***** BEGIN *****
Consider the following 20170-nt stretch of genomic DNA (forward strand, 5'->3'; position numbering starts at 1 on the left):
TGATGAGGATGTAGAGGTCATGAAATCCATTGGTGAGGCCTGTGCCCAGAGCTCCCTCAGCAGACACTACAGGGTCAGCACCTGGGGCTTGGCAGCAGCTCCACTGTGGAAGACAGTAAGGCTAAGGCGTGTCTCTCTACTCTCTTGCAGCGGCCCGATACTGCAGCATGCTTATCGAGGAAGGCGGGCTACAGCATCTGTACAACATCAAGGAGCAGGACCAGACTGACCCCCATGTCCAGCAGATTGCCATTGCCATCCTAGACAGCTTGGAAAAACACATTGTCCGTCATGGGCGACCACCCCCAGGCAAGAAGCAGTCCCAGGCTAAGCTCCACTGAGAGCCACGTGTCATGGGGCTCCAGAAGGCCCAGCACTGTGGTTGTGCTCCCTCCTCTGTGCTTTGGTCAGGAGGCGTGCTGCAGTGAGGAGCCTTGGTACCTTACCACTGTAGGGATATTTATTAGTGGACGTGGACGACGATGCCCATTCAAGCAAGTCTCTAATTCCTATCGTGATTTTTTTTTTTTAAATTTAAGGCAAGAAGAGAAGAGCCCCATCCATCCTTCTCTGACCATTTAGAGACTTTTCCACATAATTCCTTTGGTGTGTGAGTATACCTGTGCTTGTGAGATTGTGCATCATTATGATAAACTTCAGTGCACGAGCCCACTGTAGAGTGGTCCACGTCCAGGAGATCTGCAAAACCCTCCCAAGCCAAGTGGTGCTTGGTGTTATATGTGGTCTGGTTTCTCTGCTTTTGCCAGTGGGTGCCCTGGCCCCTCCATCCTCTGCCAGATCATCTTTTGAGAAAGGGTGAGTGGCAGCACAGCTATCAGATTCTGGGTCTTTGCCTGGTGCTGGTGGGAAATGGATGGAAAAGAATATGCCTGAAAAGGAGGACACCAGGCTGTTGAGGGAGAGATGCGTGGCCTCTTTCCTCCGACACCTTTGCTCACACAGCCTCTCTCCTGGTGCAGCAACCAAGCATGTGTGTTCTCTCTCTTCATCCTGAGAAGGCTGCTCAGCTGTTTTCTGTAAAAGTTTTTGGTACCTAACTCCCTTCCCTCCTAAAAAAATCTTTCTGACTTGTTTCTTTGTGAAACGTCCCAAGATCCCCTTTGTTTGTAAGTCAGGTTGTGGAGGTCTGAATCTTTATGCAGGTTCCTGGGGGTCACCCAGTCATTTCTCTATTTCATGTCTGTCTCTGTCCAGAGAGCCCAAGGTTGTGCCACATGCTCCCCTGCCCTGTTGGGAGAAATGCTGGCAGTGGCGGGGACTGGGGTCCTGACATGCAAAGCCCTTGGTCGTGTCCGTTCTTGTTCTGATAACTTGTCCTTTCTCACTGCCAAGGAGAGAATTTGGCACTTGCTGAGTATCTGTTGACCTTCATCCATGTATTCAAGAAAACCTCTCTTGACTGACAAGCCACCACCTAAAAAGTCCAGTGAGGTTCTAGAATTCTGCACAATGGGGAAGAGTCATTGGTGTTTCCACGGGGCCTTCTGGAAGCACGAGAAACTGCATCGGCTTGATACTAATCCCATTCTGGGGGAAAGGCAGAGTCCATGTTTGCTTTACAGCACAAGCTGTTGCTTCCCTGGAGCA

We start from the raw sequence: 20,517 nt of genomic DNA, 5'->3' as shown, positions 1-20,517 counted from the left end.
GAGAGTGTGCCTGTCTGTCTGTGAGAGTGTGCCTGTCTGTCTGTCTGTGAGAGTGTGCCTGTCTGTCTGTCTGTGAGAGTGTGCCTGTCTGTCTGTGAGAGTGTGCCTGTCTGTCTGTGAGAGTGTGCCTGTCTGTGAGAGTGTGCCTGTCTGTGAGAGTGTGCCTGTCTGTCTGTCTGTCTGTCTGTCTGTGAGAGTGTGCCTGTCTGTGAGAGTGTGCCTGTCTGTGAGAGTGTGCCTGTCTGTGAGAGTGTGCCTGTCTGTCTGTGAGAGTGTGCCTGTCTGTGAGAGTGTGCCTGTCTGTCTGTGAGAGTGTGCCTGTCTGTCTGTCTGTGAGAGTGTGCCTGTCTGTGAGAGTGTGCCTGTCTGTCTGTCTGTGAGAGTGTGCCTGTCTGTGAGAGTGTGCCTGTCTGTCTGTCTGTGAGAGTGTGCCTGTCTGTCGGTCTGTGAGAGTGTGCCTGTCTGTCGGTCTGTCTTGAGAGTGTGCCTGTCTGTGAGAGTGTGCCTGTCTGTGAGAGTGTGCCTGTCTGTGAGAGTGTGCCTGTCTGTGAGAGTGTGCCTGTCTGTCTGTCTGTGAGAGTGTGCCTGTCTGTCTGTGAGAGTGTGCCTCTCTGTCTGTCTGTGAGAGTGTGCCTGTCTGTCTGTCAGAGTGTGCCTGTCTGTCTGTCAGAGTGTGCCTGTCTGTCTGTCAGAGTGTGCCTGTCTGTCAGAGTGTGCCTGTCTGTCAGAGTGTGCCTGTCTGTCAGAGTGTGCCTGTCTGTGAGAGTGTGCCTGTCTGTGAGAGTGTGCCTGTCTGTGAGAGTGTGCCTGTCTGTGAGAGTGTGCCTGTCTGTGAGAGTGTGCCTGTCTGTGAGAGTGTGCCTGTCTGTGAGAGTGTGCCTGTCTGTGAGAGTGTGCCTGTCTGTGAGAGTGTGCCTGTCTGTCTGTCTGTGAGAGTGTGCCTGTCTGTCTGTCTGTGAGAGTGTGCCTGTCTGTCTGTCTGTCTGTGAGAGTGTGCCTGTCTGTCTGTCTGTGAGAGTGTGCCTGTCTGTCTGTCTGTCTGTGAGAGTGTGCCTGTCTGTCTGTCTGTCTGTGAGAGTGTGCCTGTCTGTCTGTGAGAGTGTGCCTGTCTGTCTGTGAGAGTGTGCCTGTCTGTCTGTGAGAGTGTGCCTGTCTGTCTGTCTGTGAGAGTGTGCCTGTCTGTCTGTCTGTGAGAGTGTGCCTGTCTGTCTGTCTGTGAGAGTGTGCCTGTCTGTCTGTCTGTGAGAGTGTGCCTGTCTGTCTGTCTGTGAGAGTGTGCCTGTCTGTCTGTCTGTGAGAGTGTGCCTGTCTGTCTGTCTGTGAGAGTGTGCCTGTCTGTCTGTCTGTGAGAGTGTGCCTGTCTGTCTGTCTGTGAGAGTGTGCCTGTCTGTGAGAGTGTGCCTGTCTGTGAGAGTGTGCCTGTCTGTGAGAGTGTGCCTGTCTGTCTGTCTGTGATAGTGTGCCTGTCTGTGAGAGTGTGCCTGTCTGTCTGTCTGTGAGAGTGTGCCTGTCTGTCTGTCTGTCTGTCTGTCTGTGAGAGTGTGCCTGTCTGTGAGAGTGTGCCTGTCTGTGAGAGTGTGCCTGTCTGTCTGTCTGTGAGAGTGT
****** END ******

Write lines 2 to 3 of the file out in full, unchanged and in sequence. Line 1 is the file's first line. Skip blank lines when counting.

TGATGAGGATGTAGAGGTCATGAAATCCATTGGTGAGGCCTGTGCCCAGAGCTCCCTCAGCAGACACTACAGGGTCAGCACCTGGGGCTTGGCAGCAGCTCCACTGTGGAAGACAGTAAGGCTAAGGCGTGTCTCTCTACTCTCTTGCAGCGGCCCGATACTGCAGCATGCTTATCGAGGAAGGCGGGCTACAGCATCTGTACAACATCAAGGAGCAGGACCAGACTGACCCCCATGTCCAGCAGATTGCCATTGCCATCCTAGACAGCTTGGAAAAACACATTGTCCGTCATGGGCGACCACCCCCAGGCAAGAAGCAGTCCCAGGCTAAGCTCCACTGAGAGCCACGTGTCATGGGGCTCCAGAAGGCCCAGCACTGTGGTTGTGCTCCCTCCTCTGTGCTTTGGTCAGGAGGCGTGCTGCAGTGAGGAGCCTTGGTACCTTACCACTGTAGGGATATTTATTAGTGGACGTGGACGACGATGCCCATTCAAGCAAGTCTCTAATTCCTATCGTGATTTTTTTTTTTTAAATTTAAGGCAAGAAGAGAAGAGCCCCATCCATCCTTCTCTGACCATTTAGAGACTTTTCCACATAATTCCTTTGGTGTGTGAGTATACCTGTGCTTGTGAGATTGTGCATCATTATGATAAACTTCAGTGCACGAGCCCACTGTAGAGTGGTCCACGTCCAGGAGATCTGCAAAACCCTCCCAAGCCAAGTGGTGCTTGGTGTTATATGTGGTCTGGTTTCTCTGCTTTTGCCAGTGGGTGCCCTGGCCCCTCCATCCTCTGCCAGATCATCTTTTGAGAAAGGGTGAGTGGCAGCACAGCTATCAGATTCTGGGTCTTTGCCTGGTGCTGGTGGGAAATGGATGGAAAAGAATATGCCTGAAAAGGAGGACACCAGGCTGTTGAGGGAGAGATGCGTGGCCTCTTTCCTCCGACACCTTTGCTCACACAGCCTCTCTCCTGGTGCAGCAACCAAGCATGTGTGTTCTCTCTCTTCATCCTGAGAAGGCTGCTCAGCTGTTTTCTGTAAAAGTTTTTGGTACCTAACTCCCTTCCCTCCTAAAAAAATCTTTCTGACTTGTTTCTTTGTGAAACGTCCCAAGATCCCCTTTGTTTGTAAGTCAGGTTGTGGAGGTCTGAATCTTTATGCAGGTTCCTGGGGGTCACCCAGTCATTTCTCTATTTCATGTCTGTCTCTGTCCAGAGAGCCCAAGGTTGTGCCACATGCTCCCCTGCCCTGTTGGGAGAAATGCTGGCAGTGGCGGGGACTGGGGTCCTGACATGCAAAGCCCTTGGTCGTGTCCGTTCTTGTTCTGATAACTTGTCCTTTCTCACTGCCAAGGAGAGAATTTGGCACTTGCTGAGTATCTGTTGACCTTCATCCATGTATTCAAGAAAACCTCTCTTGACTGACAAGCCACCACCTAAAAAGTCCAGTGAGGTTCTAGAATTCTGCACAATGGGGAAGAGTCATTGGTGTTTCCACGGGGCCTTCTGGAAGCACGAGAAACTGCATCGGCTTGATACTAATCCCATTCTGGGGGAAAGGCAGAGTCCATGTTTGCTTTACAGCACAAGCTGTTGCTTCCCTGGAGCA

We start from the raw sequence: 20,517 nt of genomic DNA, 5'->3' as shown, positions 1-20,517 counted from the left end.